Most Irwindale Residents Had Given Up Hope Long Ago


At the watering hole close to the abandoned gravel pit that had been earmarked for the Irwindale Raiders, bartender Michael Wilkinson raised both his hands to quiet the lively lunchtime crowd Monday.

"Hey, guys, it's Oakland!"

He got no response from those at the Rapscallion Seafood House and Bar. No moans of disappointment, no signs of disapproval to the news from Oakland officials that Raiders owner Al Davis had told them the Raiders would be returning to their city.

In August, 1987, Irwindale officials had launched a much-ballyhooed bid to lure the Los Angeles football team to the tiny San Gabriel Valley city of 1,068: $10 million up front to Davis, with the promise of free land and ownership of a new stadium.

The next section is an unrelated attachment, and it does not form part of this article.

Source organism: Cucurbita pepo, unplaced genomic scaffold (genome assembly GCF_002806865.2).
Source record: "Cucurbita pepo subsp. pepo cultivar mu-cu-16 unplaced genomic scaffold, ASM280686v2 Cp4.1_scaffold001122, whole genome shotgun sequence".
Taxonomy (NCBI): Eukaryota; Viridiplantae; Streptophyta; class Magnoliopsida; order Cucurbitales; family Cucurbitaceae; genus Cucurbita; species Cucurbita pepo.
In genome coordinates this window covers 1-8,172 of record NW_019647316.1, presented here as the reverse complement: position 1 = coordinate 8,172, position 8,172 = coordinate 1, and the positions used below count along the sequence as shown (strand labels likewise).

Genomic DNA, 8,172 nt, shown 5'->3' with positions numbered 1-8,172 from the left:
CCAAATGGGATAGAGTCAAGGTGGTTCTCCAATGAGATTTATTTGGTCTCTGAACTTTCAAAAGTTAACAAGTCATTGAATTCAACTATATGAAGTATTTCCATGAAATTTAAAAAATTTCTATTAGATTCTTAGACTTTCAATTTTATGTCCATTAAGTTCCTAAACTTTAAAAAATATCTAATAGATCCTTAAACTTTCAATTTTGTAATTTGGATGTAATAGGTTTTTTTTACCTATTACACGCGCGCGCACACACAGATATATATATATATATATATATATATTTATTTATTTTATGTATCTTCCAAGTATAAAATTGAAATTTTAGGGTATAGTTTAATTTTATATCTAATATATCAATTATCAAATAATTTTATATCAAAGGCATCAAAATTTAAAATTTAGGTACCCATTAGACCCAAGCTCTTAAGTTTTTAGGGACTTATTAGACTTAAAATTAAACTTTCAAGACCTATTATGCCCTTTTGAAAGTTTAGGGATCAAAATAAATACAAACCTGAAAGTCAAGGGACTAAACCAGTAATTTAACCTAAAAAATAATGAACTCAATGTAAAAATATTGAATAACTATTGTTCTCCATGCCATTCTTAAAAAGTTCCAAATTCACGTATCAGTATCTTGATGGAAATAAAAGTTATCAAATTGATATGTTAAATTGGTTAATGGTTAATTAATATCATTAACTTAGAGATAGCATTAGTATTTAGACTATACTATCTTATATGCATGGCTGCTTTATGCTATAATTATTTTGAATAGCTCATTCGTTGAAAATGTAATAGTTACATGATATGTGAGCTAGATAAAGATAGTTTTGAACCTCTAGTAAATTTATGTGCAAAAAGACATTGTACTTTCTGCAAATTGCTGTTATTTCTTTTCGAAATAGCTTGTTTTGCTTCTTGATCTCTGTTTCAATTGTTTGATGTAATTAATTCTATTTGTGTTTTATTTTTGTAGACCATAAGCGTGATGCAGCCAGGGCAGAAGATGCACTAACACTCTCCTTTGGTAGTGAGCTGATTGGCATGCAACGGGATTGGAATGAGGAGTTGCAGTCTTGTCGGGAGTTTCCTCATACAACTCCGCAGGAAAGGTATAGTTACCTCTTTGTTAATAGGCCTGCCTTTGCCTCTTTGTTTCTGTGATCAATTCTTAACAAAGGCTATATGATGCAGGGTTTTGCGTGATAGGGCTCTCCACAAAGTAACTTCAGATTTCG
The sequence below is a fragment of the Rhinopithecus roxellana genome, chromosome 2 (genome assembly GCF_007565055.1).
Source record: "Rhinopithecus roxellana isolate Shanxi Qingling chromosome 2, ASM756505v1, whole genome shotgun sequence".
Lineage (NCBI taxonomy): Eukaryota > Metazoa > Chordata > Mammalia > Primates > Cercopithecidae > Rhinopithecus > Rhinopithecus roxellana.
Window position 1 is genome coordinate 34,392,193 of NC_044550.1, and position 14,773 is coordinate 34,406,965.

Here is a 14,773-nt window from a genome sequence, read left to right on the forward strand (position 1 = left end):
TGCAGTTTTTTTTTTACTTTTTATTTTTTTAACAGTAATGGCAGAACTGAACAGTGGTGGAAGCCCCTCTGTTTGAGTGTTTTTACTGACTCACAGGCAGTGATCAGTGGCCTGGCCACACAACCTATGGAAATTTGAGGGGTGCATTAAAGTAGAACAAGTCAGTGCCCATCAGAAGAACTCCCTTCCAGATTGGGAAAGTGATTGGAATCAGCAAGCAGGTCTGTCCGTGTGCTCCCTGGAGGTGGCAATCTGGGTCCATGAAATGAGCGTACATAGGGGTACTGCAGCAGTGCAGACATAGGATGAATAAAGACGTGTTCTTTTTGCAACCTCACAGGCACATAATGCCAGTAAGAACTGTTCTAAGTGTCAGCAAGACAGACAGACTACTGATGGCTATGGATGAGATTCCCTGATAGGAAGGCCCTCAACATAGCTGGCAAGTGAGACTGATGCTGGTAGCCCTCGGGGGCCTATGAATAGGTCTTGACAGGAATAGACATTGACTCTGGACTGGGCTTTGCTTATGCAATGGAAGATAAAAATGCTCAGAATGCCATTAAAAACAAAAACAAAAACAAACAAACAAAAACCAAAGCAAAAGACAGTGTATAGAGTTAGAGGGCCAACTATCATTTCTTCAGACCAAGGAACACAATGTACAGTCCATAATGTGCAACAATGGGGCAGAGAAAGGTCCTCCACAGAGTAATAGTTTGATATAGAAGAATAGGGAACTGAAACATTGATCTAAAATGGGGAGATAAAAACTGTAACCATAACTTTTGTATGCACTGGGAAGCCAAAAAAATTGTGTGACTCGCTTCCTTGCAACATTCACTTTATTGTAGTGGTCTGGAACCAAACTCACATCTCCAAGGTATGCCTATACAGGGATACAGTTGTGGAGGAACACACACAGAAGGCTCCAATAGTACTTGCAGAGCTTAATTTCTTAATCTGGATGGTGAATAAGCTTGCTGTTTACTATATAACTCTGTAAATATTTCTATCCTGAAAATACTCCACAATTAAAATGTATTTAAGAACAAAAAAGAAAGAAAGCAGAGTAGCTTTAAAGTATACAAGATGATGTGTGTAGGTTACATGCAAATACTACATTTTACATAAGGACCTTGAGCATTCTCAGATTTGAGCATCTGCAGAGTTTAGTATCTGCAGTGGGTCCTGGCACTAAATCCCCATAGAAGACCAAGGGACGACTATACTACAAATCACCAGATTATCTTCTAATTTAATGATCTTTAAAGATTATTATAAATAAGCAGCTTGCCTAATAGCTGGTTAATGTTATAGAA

But there were numerous obstacles. In September, 1987, Los Angeles City Councilman Ernani Bernardi and a group called Irate Irwindale Residents Advocating the Environment sued to block the project. A Superior Court judge barred Irwindale from negotiating until it got an environmental impact report. Two key negotiators for the city were fired.

Slowly, most Irwindale residents gave up hope that the Raiders would come.

But not all. Even after the announcement Monday, Irwindale Councilman Patricio Miranda refused to concede defeat. "Our offer is still there," he said. "I can't make any more comment than that."

Long before the announcement, however, the city was planning to lift a building moratorium on 17 acres across from the gravel pit that had been planned for development in conjunction with a football stadium.

Some believe Davis used Irwindale to attract better offers from Oakland, Sacramento and Los Angeles, while still holding on to the $10 million.

"Al Davis is a money-hungry cockroach," John Nagel, 43, of San Bernardino, said at the Rapscallion on Monday.

Added Chuck Thomas, 46, of San Gabriel: "I guess Al Davis won't be high on (Irwindale's) best guy list."

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